The president, not surprisingly, did not address the fact that a decrease in the speed and quality of transmission of online adult content, and an increase in the cost of adult content transmission will likely be some of the first effects of the death of net neutrality. Because of this, I invite online adult entertainment entrepreneurs everywhere to consider posting a public service announcement on their websites informing visitors about the issue of the end of net neutrality and how their ability to access adult content in the future could be dramatically affected if net neutrality is not reinstated. I strongly suggest that such information be accompanied by a link to the FCC address at the beginning of this article to demand the reinstatement of a strong net neutrality policy.

I believe that the battle to reinstate net neutrality also provides the adult entertainment industry with a unique opportunity. Polls show that the general public overwhelmingly agrees with the notion of an even playing field for Internet access. Polls also show that reinstatement of net neutrality is strongly favored as the means to effectuate fair access to the web when the issue is properly explained. Because of this, I believe that broad dissemination of the kind of public service announcement I have suggested above could result in a groundswell of public opinion communicated to the FCC to reinstate a strong net neutrality policy.

In addition, an effective broad-based campaign on adult websites to petition the FCC could also go a long way to demonstrate that adult traffic can be effectively politically purposed. I have long believed that because of the popularity of adult content, the online adult industry is a vast reservoir of untapped political power that can be brought to bear to further its interests. To date, the industry has not been able to demonstrate that it can politically capitalize on the number of its consumers largely because it has not been able to mount a message campaign that would resonate with the general public while at the same time, advance the interests of large numbers of individual entrepreneurs involved. The net neutrality issue provides an unprecedented intersection of industry and public interests. I strongly suggest that the online adult entertainment business seize this moment and capitalize on the opportunity to demonstrate that it has the ability to have a political impact. Moreover, championing a popular issue also provides an opportunity to elevate the stature of the industry in the public’s eye.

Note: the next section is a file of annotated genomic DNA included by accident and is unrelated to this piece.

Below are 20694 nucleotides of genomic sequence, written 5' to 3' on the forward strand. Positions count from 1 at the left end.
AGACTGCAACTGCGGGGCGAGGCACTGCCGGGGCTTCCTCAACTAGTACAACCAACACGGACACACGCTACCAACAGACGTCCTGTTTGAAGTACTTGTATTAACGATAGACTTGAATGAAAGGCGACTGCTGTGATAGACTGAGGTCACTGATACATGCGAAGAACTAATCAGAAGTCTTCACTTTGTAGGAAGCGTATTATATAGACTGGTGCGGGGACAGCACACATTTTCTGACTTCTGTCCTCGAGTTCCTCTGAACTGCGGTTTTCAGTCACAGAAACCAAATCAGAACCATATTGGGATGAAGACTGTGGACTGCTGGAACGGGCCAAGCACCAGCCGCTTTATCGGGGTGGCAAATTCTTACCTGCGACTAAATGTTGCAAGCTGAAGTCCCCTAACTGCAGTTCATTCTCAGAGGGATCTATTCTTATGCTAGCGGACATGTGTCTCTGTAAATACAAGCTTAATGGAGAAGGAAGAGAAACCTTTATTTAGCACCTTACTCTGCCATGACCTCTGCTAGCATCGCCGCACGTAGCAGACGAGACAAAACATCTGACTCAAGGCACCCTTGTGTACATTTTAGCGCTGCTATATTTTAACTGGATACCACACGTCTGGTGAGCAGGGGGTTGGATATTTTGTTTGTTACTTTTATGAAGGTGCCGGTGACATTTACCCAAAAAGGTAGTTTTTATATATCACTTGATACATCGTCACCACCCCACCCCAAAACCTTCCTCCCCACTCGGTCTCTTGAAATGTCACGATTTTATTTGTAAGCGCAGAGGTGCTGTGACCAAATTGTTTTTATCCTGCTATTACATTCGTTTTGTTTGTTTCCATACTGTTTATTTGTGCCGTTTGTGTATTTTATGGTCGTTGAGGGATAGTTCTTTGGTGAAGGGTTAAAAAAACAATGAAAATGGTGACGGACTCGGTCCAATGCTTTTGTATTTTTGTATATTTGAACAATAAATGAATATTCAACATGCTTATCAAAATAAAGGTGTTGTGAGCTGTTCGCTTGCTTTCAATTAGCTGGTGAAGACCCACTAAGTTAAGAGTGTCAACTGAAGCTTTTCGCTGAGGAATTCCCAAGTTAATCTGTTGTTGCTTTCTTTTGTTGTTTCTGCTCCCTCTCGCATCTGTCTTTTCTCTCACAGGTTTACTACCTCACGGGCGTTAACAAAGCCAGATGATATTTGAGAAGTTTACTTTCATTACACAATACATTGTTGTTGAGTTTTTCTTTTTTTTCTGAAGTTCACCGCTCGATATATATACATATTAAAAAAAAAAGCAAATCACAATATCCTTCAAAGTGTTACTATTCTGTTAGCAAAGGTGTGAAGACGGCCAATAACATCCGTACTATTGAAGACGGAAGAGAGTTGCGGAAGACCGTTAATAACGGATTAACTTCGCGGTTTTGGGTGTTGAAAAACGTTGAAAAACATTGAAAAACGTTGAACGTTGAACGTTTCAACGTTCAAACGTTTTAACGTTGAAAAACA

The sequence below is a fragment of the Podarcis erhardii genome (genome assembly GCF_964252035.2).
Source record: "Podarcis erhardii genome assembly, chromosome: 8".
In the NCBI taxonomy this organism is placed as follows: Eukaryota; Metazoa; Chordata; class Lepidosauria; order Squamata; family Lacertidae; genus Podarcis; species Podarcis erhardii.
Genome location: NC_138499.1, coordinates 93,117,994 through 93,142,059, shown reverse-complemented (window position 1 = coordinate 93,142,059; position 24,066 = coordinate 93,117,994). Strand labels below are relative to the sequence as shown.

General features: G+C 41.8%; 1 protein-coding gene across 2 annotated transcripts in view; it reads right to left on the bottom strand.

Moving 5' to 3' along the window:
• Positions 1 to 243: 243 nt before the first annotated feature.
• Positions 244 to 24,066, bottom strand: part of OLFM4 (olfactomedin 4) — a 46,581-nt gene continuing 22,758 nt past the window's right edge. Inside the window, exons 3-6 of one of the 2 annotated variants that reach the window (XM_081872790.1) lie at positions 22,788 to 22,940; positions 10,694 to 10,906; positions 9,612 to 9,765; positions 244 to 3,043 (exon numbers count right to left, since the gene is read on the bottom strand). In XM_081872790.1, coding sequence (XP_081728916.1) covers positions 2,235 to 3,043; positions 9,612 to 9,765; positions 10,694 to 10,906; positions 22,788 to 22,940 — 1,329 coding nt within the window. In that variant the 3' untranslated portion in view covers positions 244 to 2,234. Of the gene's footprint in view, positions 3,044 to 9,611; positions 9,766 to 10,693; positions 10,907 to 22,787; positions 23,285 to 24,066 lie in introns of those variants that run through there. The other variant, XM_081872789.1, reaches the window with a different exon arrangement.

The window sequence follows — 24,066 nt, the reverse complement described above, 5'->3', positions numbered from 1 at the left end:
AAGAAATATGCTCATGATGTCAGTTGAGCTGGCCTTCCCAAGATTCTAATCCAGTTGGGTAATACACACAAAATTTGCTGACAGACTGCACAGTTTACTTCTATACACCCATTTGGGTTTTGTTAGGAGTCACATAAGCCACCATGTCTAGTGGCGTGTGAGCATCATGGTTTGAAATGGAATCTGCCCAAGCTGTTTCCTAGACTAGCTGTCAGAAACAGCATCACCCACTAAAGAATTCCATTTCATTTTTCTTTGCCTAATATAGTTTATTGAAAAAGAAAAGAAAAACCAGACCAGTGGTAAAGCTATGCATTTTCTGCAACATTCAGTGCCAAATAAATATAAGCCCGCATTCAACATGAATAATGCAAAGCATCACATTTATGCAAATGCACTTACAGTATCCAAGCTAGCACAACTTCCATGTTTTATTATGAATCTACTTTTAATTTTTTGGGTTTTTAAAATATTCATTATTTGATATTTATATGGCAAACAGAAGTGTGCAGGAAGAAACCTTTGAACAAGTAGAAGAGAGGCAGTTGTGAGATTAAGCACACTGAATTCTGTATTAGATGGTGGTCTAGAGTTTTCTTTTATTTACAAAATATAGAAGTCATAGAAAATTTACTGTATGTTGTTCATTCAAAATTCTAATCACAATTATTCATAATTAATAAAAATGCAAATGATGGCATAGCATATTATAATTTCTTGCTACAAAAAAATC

If you would like assistance wording a suggested net neutrality message for your website or if you would like a model comment to submit to the FCC, please feel free to contact me at the email address below. I would be glad to provide you with either or both. Also, for more information regarding the battle over net neutrality and the importance of the issue to the adult entertainment industry, I also invite you to read my two previous articles published earlier this year on the XBIZ website, "Warning! Net Neutrality is Terminated — This is Not a Test" and "Legal Reality: Net Neutrality Update".

A Final Word

I hope you agree with me that net neutrality and not “net telco robber baron brutality” should be the policy of the U.S. If you do, I again urge you to register your opinion with the FCC at www.fcc.gov/comment. The stakes in this contest are high, not just for the future of the Internet and for everyone that uses it, but also potentially for the broader economy and, even for the preservation of freedom of expression in a world dependent on the Internet. Simply put, the outcome of this debate will affect you, profoundly, and you deserve to have your opinion heard.

This article is not intended to be, nor should it be considered to be, legal advice. If you have a legal question or other matter related to any of the topics discussed in this article, I strongly urge you to contact our office at the number below or seek the counsel of another qualified and experienced entertainment attorney familiar with the legal matters discussed in this article.

Greg Piccionelli is an experienced entertainment attorney. He can be reached at Piccionelli & Sarno at (818) 201-3955